More broadly, a positive outcome in the UK would create both the space and momentum necessary to deal with the common EU agenda. Bratislava would be able to count on wider political support for its presidential priorities, which are likely to include measures related to the functioning of the digital single market and the securing of an Energy Union. Additional initiatives would include legislation aimed at underpinning the fiscal and banking arms of the Eurozone and an enhancement of control over migration through the European Border and Coast Guard. Moreover, a British yes vote would help to start negotiations on revisions to the current EU financial perspective lasting until 2020.
If, however, the UK decides to leave the EU, Slovakia would preside over a divided Council with no pre-written template for dealing with London’s exit. This situation would put many plans for the Council Presidency on the back burner. Rewriting the EU budget or enhancing the digital single market might prove to be too daunting in light of a British exit. With divisions among the remaining EU-27 and a potential shrinking of the EU ahead under this scenario, it would be difficult to imagine integration leaps in the Eurozone.
While Slovakia would focus on crisis management tasks through the Council Presidency, other Visegrad countries could open fresh debates on their respective terms of EU membership. Although Central Europe would be better served by a British decision to remain in the EU, political and economic actors in this region must equally anticipate a less pleasant scenario.
Paweł Zerka, Head of Foreign Policy Research, WiseEuropa think tank, Warsaw
Last January, Polish Foreign Minister Witold Waszczykowski surprised many observers in Poland and abroad when he announced that Great Britain (not Germany) would become the country’s major partner in the EU. Some of the government’s most devoted advocates presented it as evidence of its dedication to keep the UK in the EU. However, given a persistent technical tie between Brexit supporters and adversaries, Poland’s Law and Justice ruling party seems to have taken a rather risky bet.
To be sure, its “British affair” will make sense only as long as the UK does not dare to exit – and even then only to a limited extent. If the Brexit option prevails, Poland and the other Central European countries may find themselves in a significantly less friendly EU than the one that they had entered a decade earlier. An “equal sign” between Europe and the EU, which after the cold war almost became an axiom, will cease to apply. Most probably, the EU’s crawling disintegration will take the form of strengthened integration in narrower circles, such as among the Eurozone’s western members.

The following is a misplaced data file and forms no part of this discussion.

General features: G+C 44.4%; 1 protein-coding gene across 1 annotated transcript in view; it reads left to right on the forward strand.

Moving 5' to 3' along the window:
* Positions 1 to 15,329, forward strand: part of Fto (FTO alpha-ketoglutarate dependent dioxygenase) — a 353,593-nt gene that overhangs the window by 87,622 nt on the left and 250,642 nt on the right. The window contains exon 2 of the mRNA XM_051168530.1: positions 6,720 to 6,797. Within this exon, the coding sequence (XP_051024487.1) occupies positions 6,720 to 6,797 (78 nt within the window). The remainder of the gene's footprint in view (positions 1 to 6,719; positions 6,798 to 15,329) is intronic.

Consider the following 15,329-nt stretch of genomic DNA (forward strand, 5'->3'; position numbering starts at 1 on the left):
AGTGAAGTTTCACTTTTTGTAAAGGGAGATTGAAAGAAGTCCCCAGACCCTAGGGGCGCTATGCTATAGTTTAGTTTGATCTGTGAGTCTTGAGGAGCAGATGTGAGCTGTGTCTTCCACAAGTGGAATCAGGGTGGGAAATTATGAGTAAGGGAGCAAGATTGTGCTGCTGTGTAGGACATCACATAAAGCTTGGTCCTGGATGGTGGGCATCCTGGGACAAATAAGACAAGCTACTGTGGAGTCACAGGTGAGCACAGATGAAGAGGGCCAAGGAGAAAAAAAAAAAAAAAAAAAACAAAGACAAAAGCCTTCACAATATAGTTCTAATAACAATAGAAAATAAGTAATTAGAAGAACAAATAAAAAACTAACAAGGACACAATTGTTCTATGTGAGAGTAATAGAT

Countries of Central Europe, most of whom are still outside the Eurozone, will be increasingly pushed towards the EU’s periphery, unless they accept the rules of the game preferred by the region’s unrivalled hegemon, Germany. With the UK out, and assuming France’s further repli sur soi (withdrawal into oneself), it will become even harder than today to provide a counterweight to German ideas for the EU, especially given the current polyphony within the Visegrad4. In such a new EU, the psychological map of the region would also change, reminding Central Europeans of their geographic proximity to Moscow.
Of course, events would transpire much differently with the Brits staying in. The UK may thus become a valuable partner for the Polish conservative government if it continues to seek a multi-speed EU of variable geometries, with a stronger role of national capitals and greater emphasis on the single market vis-à-vis the Eurozone as the major champ of European integration. However, there would be clear limits to such an alliance. Warsaw should not forget that the triangle linking it to Berlin and London will always have three sides.
Our gratitude to Milan Nič and Jana Psarska from the GLOBSEC Policy Institute in Bratislava, Slovakia, who collected these views, and to the International Visegrad Fund, which supports GLOBSEC in this effort. For more contributions in this series, see http://www.cepolicy.org/projects/view-central-europe